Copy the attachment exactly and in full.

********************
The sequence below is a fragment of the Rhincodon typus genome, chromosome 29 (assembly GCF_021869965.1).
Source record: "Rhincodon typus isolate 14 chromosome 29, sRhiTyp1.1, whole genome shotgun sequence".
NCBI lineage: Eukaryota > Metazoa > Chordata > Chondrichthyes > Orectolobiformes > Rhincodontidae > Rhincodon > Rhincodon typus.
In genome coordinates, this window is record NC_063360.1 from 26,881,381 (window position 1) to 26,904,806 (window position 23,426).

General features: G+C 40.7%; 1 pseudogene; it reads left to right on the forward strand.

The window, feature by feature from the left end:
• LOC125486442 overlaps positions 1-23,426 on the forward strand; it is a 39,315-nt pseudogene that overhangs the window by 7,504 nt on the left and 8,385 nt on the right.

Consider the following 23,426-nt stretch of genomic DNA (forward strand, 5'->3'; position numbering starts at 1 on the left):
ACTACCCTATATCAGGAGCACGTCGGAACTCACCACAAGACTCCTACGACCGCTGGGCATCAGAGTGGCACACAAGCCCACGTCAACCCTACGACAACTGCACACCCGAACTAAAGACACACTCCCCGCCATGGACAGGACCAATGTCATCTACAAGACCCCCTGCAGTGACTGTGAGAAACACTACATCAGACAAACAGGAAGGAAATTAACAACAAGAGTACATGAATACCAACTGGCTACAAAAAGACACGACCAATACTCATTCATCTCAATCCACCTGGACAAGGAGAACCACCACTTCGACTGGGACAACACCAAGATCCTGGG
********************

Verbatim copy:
The sequence below is a fragment of the Rhincodon typus genome, chromosome 29 (assembly GCF_021869965.1).
Source record: "Rhincodon typus isolate 14 chromosome 29, sRhiTyp1.1, whole genome shotgun sequence".
NCBI lineage: Eukaryota > Metazoa > Chordata > Chondrichthyes > Orectolobiformes > Rhincodontidae > Rhincodon > Rhincodon typus.
In genome coordinates, this window is record NC_063360.1 from 26,881,381 (window position 1) to 26,904,806 (window position 23,426).

General features: G+C 40.7%; 1 pseudogene; it reads left to right on the forward strand.

The window, feature by feature from the left end:
• LOC125486442 overlaps positions 1-23,426 on the forward strand; it is a 39,315-nt pseudogene that overhangs the window by 7,504 nt on the left and 8,385 nt on the right.

Consider the following 23,426-nt stretch of genomic DNA (forward strand, 5'->3'; position numbering starts at 1 on the left):
ACTACCCTATATCAGGAGCACGTCGGAACTCACCACAAGACTCCTACGACCGCTGGGCATCAGAGTGGCACACAAGCCCACGTCAACCCTACGACAACTGCACACCCGAACTAAAGACACACTCCCCGCCATGGACAGGACCAATGTCATCTACAAGACCCCCTGCAGTGACTGTGAGAAACACTACATCAGACAAACAGGAAGGAAATTAACAACAAGAGTACATGAATACCAACTGGCTACAAAAAGACACGACCAATACTCATTCATCTCAATCCACCTGGACAAGGAGAACCACCACTTCGACTGGGACAACACCAAGATCCTGGG